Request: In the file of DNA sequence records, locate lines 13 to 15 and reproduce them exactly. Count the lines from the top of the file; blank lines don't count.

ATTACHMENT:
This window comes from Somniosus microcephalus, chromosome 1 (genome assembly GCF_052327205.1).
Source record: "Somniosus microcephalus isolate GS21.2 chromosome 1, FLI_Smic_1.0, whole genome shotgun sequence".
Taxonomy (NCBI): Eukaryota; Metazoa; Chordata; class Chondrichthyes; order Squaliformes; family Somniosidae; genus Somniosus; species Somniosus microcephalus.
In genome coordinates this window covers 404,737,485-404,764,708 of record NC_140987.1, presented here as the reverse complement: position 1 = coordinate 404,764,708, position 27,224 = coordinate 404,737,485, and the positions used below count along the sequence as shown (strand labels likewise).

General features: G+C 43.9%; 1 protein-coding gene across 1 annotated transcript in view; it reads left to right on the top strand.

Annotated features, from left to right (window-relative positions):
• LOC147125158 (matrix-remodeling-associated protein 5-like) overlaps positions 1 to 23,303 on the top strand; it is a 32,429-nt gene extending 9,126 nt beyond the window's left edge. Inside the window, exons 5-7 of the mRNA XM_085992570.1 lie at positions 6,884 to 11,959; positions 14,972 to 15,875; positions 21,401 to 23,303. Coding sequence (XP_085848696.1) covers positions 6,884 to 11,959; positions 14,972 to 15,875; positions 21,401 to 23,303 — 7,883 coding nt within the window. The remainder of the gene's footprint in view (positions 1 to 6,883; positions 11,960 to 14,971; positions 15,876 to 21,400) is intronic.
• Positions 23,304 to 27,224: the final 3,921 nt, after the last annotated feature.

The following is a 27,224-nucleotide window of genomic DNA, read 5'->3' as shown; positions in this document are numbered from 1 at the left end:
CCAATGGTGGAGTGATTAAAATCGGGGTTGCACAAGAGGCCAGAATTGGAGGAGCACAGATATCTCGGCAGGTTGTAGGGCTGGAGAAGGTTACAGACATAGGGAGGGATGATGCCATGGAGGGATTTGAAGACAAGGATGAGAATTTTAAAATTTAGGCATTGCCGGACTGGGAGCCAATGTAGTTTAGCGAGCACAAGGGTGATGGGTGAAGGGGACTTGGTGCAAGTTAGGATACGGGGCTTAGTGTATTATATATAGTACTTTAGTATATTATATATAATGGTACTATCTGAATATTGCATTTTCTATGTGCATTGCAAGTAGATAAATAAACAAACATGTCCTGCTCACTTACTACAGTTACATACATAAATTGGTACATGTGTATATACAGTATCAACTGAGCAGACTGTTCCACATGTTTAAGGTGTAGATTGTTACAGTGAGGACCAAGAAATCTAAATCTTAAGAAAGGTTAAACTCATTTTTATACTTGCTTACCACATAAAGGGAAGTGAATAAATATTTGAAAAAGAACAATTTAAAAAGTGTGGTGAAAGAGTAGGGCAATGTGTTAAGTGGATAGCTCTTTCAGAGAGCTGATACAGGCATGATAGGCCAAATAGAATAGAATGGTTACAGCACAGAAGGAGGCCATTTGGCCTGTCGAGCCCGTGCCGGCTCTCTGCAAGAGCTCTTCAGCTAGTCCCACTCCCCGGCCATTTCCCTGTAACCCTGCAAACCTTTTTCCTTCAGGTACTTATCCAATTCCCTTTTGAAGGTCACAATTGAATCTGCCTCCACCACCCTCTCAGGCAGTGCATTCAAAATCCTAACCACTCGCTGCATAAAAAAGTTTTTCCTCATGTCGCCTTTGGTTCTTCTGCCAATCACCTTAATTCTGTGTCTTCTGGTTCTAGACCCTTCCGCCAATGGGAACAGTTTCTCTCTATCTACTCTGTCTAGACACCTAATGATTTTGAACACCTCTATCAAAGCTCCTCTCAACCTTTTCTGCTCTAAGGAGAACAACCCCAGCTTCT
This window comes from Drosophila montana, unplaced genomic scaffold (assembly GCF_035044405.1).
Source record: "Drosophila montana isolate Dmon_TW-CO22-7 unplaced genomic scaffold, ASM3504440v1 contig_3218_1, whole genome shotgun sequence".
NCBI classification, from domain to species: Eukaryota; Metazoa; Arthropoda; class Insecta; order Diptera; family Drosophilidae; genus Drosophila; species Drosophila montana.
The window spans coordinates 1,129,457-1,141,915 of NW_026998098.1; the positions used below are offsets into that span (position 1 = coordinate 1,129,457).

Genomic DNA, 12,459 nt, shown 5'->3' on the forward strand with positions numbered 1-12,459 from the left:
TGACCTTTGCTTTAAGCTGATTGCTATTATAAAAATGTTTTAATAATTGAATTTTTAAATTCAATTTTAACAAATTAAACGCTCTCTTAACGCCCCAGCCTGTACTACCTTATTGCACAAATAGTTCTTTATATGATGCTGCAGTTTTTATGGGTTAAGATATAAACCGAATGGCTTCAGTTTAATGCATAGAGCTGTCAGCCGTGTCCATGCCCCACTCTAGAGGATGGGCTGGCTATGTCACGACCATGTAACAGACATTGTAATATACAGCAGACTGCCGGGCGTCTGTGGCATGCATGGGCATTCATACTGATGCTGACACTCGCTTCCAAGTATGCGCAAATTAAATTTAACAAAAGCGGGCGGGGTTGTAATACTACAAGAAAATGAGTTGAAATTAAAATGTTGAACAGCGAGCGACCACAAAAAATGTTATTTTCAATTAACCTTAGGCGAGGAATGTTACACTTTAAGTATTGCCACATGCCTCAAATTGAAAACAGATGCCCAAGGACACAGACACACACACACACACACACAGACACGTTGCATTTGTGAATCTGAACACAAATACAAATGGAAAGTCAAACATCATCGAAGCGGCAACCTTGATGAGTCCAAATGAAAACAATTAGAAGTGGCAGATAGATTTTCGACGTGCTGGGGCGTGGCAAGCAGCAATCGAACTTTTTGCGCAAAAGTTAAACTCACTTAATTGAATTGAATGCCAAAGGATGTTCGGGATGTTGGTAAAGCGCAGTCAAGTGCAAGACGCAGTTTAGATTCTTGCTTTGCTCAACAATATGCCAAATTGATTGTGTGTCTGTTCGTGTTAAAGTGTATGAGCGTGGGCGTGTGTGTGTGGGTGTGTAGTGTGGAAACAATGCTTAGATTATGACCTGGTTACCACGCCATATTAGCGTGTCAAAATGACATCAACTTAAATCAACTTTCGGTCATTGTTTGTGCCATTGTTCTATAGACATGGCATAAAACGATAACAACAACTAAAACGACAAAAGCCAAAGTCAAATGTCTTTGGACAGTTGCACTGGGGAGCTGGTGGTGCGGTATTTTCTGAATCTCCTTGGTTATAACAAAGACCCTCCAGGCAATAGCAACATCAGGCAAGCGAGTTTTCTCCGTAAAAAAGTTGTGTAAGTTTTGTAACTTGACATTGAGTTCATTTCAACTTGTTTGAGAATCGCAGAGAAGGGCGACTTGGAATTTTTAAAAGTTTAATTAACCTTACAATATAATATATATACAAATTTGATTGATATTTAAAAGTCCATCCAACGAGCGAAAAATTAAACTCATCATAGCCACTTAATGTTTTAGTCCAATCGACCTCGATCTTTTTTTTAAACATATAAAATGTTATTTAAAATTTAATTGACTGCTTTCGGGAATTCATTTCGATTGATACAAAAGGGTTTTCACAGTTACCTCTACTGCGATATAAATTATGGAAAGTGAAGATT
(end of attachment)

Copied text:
NCBI classification, from domain to species: Eukaryota; Metazoa; Arthropoda; class Insecta; order Diptera; family Drosophilidae; genus Drosophila; species Drosophila montana.
The window spans coordinates 1,129,457-1,141,915 of NW_026998098.1; the positions used below are offsets into that span (position 1 = coordinate 1,129,457).

Genomic DNA, 12,459 nt, shown 5'->3' on the forward strand with positions numbered 1-12,459 from the left: